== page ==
Options Pros Talk Put-Call Parity and More This rebroadcast of OICs webinar panel on Put-Call Parity...
3 Possible Outcomes in Options (Part 2)
11/30/2011 7:00 am EST
This two-part series concludes with a review of the three scenarios that can result from short option positions, including closing the position prior to expiry, or realizing one of two “inactivity outcomes.”
Short Options Position
In the case of selling something, the sale precedes the purchase. Chronologically, we first sell to open (STO) and then we buy to close (BTC); or we sell high with the aim to buy back at the lower price. Many new traders who get exposed to options could not get over this concept that indeed it is possible to sell something before you even own it.
If there is enough money in our account to perform such transactions of covering the expense of selling something, then the broker would allow us to proceed with our short transaction. However, in case we do not have enough funds in our account to meet the broker requirements, the short transactions will be rejected.
Hence, the outcome of the first scenario is to close our open position by selecting BTC (buy to close). Again, I am leaving out of this discussion the whole concept of profit or loss; I am focusing only on us taking this action of BTC prior to the expiry.
The second outcome could involve leaving the position open or unclosed until expiry and observing the inactivity outcomes. Again, there could be two inactivity outcomes, one desired and the other undesired.
When we sell something, the only way to achieve the maximum profit is by letting our sold option expire completely worthless, meaning the option premium goes down to zero and our option expires worthless. (Hopefully, when we sold the option, there was a juicy premium in it, making the selling transaction worthwhile. I advocate the selling of out-of-the-money (OTM) options that have some extrinsic value, or time value, left in them.)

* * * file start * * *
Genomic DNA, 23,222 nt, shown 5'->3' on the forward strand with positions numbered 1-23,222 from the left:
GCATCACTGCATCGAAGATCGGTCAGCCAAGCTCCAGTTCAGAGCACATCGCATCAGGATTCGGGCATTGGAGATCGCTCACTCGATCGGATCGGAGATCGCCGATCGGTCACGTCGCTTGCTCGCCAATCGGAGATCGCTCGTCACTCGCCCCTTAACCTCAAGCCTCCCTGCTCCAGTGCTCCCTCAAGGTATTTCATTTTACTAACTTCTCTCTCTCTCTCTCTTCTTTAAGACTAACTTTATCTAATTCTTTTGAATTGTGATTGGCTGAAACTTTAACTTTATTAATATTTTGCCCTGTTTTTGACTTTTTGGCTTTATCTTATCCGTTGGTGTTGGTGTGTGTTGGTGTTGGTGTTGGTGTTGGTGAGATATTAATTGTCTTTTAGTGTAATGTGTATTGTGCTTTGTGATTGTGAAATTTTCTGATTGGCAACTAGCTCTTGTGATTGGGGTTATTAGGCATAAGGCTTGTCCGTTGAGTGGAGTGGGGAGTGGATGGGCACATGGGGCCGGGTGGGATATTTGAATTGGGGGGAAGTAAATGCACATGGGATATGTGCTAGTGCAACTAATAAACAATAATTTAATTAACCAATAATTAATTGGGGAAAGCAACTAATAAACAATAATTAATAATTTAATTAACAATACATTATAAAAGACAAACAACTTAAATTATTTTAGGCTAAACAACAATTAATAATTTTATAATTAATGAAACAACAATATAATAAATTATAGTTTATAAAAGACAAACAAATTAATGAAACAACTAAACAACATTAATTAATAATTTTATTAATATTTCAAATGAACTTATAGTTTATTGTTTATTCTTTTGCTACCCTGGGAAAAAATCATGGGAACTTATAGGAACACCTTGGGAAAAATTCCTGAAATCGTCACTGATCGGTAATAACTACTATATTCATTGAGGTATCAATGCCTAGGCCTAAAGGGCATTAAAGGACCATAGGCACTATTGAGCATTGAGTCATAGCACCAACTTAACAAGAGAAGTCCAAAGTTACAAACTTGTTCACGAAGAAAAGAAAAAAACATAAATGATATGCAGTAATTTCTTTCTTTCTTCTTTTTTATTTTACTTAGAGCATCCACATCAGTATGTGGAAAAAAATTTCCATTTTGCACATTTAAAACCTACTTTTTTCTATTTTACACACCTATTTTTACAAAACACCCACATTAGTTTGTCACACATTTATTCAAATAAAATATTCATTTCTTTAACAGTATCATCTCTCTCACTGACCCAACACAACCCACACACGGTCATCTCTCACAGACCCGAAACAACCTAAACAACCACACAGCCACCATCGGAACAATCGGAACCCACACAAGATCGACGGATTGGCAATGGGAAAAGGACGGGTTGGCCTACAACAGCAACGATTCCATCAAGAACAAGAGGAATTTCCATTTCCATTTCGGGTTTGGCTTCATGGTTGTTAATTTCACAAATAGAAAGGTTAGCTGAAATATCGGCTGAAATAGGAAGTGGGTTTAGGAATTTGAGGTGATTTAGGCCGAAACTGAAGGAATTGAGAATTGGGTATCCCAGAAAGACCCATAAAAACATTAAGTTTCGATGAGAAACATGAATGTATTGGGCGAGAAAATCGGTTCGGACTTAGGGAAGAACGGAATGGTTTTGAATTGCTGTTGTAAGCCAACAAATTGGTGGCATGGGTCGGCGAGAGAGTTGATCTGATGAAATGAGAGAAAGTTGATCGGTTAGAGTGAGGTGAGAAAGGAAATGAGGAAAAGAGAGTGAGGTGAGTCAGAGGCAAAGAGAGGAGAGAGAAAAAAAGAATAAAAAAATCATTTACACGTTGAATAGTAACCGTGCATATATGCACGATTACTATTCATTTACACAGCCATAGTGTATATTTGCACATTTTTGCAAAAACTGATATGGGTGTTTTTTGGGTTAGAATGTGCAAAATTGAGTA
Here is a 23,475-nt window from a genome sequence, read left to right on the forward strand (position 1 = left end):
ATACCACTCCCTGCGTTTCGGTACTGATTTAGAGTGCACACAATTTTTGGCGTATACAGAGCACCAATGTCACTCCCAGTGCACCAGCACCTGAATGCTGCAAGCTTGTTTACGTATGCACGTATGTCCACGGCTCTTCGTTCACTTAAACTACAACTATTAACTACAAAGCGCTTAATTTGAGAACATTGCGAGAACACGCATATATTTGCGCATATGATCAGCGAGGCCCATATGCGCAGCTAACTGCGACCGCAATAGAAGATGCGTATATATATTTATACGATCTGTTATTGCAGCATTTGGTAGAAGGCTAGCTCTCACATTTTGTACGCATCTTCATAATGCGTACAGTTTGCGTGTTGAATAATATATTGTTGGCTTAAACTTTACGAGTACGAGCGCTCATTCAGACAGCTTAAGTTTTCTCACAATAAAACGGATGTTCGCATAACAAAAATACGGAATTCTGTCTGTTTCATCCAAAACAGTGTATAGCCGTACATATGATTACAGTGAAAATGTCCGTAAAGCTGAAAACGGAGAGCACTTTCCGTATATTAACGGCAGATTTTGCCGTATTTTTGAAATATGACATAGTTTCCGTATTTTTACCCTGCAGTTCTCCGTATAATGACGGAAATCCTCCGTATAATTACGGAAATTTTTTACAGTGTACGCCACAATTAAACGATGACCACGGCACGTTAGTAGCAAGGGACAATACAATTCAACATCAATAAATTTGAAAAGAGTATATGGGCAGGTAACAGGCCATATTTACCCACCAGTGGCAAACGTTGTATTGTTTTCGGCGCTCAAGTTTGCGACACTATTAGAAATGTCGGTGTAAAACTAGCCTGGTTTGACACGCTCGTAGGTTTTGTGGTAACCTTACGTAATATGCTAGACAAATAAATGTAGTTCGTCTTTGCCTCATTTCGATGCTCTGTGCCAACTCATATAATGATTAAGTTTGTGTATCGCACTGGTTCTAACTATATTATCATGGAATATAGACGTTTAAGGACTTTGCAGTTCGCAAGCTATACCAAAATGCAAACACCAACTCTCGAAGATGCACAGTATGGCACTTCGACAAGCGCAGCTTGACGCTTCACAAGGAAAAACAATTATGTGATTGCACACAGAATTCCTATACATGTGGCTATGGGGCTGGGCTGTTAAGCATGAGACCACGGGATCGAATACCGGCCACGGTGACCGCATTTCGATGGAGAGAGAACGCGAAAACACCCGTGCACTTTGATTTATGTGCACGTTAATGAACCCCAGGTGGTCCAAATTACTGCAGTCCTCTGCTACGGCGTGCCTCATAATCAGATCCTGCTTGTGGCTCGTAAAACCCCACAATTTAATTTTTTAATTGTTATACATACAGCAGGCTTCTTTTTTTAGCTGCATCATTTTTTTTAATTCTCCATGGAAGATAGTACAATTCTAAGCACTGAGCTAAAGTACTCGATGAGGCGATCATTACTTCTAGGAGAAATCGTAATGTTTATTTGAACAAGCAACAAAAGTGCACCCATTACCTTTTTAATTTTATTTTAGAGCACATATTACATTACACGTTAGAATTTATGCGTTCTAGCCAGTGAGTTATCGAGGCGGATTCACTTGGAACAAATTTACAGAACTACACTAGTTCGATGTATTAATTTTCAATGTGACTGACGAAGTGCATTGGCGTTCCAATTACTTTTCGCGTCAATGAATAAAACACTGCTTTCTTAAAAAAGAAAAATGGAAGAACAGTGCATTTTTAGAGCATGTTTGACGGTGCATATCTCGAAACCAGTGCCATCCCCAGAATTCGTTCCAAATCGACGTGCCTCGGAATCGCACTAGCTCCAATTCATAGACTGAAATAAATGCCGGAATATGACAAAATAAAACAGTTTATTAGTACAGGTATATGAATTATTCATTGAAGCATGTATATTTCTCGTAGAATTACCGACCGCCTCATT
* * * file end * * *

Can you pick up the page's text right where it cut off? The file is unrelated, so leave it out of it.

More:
The third and least-desirable outcome for our sold option is the exact opposite of being out of the money (OTM). In the case of our sold option ending up in the money (ITM) prior to the expiry, we must either buy back our obligation no matter what the current price is or suffer the consequence of our inaction.
Option trading always requires monitoring our open positions and acting according to our initial trading plan. At Online Trading Academy, we always teach the philosophy “Plan the Trade and Trade the Plan.” A failure to plan a trade prior to entry is indeed planning to fail.
In conclusion, in this two-part article series, I have pointed out that without a deep understanding of option fundamentals, an option trader could not break to the higher level of advanced option trading. I have also laid out some of the basics that are often overlooked by many. It is in the clear understanding of the fundamental intricacies of options that the secret of solid option foundation lays.
There is no shortcut to learning options. An in-depth comprehension of basic concepts must precede the more advanced ones. Good trading, and make sure to have a clear plan prior to getting into any option position.
By Josip Causic, instructor, Online Trading Academy
Related Articles on OPTIONS
OIC instructor Bill Ryan joins host Joe Burgoyne in a discussion about protection strategies. Then, ...
This rebroadcast of OIC's webinar panel discussion covers why implied volatility levels drive option...
I always find it fascinating to see what kind of big trades are being made in the options markets. S...